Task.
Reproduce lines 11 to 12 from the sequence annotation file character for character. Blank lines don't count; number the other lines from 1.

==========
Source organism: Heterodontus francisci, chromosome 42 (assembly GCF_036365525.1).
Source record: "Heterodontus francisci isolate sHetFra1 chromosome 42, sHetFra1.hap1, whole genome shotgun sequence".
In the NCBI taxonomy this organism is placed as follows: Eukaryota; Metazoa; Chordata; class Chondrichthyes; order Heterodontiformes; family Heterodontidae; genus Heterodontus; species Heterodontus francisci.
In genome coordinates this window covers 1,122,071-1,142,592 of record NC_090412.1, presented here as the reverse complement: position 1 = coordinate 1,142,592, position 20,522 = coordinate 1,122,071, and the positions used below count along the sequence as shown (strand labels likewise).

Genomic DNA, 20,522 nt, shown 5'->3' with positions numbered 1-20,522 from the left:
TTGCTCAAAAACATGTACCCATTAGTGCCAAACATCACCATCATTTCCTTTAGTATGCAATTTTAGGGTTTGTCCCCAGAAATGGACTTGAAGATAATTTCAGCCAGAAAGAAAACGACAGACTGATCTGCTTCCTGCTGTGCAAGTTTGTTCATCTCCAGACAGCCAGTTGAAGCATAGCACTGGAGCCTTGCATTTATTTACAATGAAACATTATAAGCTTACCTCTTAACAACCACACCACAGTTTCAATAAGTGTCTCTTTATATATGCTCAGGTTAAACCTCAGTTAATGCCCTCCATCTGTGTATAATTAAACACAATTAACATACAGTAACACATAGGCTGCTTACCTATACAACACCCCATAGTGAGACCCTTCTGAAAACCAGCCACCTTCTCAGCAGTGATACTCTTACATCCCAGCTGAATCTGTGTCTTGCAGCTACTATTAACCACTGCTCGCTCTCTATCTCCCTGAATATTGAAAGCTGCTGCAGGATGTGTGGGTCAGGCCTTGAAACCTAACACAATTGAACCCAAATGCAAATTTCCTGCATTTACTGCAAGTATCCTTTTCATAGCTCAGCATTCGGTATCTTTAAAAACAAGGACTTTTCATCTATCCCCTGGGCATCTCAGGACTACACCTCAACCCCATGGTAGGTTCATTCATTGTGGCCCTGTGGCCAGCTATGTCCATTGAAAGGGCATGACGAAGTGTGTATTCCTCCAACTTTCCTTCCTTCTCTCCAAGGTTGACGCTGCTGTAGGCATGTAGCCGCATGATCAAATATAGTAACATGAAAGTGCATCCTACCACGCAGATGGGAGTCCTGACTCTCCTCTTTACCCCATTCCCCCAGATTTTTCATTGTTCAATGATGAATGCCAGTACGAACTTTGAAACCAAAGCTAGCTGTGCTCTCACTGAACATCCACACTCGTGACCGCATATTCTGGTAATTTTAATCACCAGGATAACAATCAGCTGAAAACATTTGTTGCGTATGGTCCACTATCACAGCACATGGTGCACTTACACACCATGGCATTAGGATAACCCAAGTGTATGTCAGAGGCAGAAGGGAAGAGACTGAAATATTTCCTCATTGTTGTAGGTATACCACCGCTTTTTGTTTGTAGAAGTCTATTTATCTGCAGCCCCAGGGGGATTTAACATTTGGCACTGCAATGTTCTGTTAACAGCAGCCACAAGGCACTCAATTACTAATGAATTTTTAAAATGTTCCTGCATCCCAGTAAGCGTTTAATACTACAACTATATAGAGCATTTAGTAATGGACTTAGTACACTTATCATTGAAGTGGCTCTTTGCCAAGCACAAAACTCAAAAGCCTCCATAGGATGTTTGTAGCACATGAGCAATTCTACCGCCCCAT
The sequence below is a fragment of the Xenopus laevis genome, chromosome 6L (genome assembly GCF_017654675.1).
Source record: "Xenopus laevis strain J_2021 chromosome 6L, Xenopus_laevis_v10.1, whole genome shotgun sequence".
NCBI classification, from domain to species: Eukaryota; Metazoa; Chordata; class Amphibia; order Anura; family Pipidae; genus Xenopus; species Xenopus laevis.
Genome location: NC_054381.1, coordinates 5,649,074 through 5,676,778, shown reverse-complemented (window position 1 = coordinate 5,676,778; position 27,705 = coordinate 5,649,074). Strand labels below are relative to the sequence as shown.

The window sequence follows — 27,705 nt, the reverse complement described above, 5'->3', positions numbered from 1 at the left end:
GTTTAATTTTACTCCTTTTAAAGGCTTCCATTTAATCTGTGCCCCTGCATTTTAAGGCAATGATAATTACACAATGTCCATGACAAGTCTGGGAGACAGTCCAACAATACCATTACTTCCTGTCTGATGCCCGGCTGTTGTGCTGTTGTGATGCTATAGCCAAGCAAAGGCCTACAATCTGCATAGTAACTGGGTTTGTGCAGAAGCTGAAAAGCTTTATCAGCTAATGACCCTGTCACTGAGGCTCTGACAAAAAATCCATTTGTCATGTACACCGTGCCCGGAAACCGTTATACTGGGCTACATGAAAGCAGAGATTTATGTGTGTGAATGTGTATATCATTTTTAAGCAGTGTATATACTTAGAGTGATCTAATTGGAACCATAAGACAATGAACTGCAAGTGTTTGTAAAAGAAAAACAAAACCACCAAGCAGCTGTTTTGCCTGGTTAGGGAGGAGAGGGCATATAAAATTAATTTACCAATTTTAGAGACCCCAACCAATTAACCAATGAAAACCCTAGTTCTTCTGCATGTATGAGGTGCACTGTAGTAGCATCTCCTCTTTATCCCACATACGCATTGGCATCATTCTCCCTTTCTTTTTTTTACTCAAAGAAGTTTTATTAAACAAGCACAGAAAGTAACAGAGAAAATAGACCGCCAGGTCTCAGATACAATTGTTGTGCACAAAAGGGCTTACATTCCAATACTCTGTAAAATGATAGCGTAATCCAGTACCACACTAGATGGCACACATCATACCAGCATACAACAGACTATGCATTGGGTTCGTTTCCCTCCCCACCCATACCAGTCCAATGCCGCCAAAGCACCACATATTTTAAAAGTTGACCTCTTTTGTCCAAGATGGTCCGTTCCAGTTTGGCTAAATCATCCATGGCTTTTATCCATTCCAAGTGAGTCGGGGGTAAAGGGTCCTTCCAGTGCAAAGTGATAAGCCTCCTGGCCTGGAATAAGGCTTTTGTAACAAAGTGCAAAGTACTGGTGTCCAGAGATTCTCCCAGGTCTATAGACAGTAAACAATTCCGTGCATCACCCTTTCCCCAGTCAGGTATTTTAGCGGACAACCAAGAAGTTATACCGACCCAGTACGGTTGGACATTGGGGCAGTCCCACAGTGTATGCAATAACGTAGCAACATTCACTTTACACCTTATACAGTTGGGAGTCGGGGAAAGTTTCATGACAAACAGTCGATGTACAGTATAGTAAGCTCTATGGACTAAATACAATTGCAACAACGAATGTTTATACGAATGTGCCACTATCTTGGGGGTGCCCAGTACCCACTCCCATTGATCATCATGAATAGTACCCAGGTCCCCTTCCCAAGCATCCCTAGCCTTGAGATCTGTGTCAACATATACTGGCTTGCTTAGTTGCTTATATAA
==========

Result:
The window sequence follows — 27,705 nt, the reverse complement described above, 5'->3', positions numbered from 1 at the left end:
GTTTAATTTTACTCCTTTTAAAGGCTTCCATTTAATCTGTGCCCCTGCATTTTAAGGCAATGATAATTACACAATGTCCATGACAAGTCTGGGAGACAGTCCAACAATACCATTACTTCCTGTCTGATGCCCGGCTGTTGTGCTGTTGTGATGCTATAGCCAAGCAAAGGCCTACAATCTGCATAGTAACTGGGTTTGTGCAGAAGCTGAAAAGCTTTATCAGCTAATGACCCTGTCACTGAGGCTCTGACAAAAAATCCATTTGTCATGTACACCGTGCCCGGAAACCGTTATACTGGGCTACATGAAAGCAGAGATTTATGTGTGTGAATGTGTATATCATTTTTAAGCAGTGTATATACTTAGAGTGATCTAATTGGAACCATAAGACAATGAACTGCAAGTGTTTGTAAAAGAAAAACAAAACCACCAAGCAGCTGTTTTGCCTGGTTAGGGAGGAGAGGGCATATAAAATTAATTTACCAATTTTAGAGACCCCAACCAATTAACCAATGAAAACCCTAGTTCTTCTGCATGTATGAGGTGCACTGTAGTAGCATCTCCTCTTTATCCCACATACGCATTGGCATCATTCTCCCTTTCTTTTTTTTACTCAAAGAAGTTTTATTAAACAAGCACAGAAAGTAACAGAGAAAATAGACCGCCAGGTCTCAGATACAATTGTTGTGCACAAAAGGGCTTACATTCCAATACTCTGTAAAATGATAGCGTAATCCAGTACCACACTAGATGGCACACATCATACCAGCATACAACAGACTATGCATTGGGTTCGTTTCCCTCCCCACCCATACCAGTCCAATGCCGCCAAAGCACCACATATTTTAAAAGTTGACCTCTTTTGTCCAAGATGGTCCGTTCCAGTTTGGCTAAATCATCCATGGCTTTTATCCATTCCAAGTGAGTCGGGGGTAAAGGGTCCTTCCAGTGCAAAGTGATAAGCCTCCTGGCCTGGAATAAGGCTTTTGTAACAAAGTGCAAAGTACTGGTGTCCAGAGATTCTCCCAGGTCTATAGACAGTAAACAATTCCGTGCATCACCCTTTCCCCAGTCAGGTATTTTAGCGGACAACCAAGAAGTTATACCGACCCAGTACGGTTGGACATTGGGGCAGTCCCACAGTGTATGCAATAACGTAGCAACATTCACTTTACACCTTATACAGTTGGGAGTCGGGGAAAGTTTCATGACAAACAGTCGATGTACAGTATAGTAAGCTCTATGGACTAAATACAATTGCAACAACGAATGTTTATACGAATGTGCCACTATCTTGGGGGTGCCCAGTACCCACTCCCATTGATCATCATGAATAGTACCCAGGTCCCCTTCCCAAGCATCCCTAGCCTTGAGATCTGTGTCAACATATACTGGCTTGCTTAGTTGCTTATATAA